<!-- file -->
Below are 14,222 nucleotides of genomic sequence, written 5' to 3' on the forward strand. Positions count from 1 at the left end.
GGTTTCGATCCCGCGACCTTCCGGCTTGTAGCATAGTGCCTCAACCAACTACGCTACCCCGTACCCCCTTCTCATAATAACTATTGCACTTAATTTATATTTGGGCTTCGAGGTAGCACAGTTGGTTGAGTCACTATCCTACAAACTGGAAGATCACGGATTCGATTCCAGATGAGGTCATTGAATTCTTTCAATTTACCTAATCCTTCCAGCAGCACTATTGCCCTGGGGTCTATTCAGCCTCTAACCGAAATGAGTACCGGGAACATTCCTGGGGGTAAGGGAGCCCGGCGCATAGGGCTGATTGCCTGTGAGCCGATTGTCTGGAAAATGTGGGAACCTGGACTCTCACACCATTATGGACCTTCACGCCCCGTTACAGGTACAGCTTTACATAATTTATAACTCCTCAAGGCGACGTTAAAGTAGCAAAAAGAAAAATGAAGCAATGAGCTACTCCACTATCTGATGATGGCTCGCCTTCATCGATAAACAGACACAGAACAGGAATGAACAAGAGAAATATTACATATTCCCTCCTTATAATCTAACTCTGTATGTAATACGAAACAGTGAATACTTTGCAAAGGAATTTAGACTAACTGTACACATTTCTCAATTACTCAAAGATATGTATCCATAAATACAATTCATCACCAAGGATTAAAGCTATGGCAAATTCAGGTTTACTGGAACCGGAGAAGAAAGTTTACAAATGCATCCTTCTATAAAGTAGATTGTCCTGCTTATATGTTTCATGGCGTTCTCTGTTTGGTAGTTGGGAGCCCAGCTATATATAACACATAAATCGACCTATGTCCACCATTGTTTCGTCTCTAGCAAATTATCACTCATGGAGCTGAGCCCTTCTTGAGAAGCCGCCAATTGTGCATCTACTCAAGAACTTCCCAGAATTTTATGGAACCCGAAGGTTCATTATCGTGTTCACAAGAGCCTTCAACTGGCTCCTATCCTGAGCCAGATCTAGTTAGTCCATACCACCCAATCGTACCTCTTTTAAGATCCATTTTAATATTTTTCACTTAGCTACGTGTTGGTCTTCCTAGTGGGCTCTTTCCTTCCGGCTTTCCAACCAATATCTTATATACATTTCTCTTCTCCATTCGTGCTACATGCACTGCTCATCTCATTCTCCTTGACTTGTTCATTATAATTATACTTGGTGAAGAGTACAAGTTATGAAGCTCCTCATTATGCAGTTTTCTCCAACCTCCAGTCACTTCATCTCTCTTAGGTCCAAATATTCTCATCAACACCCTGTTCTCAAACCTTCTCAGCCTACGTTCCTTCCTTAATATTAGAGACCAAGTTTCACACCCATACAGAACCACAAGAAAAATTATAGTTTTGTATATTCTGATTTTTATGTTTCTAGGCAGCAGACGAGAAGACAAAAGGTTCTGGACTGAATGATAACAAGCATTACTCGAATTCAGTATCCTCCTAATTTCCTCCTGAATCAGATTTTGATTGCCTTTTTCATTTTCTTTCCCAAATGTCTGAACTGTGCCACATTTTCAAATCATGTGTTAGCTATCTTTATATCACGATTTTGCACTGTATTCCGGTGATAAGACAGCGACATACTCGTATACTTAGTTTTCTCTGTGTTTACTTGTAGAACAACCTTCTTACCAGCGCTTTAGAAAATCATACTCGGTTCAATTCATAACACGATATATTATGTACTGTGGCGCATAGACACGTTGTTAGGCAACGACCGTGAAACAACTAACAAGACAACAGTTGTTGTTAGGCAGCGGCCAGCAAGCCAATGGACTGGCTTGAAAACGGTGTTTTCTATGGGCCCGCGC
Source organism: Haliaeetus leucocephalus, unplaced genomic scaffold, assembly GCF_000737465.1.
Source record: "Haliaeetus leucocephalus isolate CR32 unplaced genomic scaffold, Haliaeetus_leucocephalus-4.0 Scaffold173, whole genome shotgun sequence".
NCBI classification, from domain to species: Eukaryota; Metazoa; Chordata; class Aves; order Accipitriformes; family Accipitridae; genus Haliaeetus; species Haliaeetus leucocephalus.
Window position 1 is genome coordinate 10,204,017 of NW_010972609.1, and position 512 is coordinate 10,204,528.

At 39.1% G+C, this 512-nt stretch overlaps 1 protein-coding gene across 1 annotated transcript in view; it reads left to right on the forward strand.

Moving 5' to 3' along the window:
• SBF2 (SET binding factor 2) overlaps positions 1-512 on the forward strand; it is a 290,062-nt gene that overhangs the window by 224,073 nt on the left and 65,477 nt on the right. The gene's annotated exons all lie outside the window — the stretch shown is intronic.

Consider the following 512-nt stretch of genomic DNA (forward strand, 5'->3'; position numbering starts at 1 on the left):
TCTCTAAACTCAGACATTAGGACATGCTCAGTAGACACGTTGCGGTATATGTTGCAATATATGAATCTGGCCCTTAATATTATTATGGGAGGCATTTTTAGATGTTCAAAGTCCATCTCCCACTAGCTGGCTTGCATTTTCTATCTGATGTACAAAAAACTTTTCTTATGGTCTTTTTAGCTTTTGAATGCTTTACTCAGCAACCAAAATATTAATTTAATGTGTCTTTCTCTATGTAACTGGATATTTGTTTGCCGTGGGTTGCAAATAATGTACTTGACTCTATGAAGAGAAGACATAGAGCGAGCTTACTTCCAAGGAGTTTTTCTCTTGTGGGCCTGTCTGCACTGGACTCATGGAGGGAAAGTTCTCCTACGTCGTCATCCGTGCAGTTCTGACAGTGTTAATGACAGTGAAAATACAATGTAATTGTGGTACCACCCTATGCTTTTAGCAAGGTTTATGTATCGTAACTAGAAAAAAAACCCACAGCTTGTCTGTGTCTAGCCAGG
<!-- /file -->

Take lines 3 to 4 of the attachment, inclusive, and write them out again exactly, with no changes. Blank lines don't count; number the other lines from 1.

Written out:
Source organism: Haliaeetus leucocephalus, unplaced genomic scaffold, assembly GCF_000737465.1.
Source record: "Haliaeetus leucocephalus isolate CR32 unplaced genomic scaffold, Haliaeetus_leucocephalus-4.0 Scaffold173, whole genome shotgun sequence".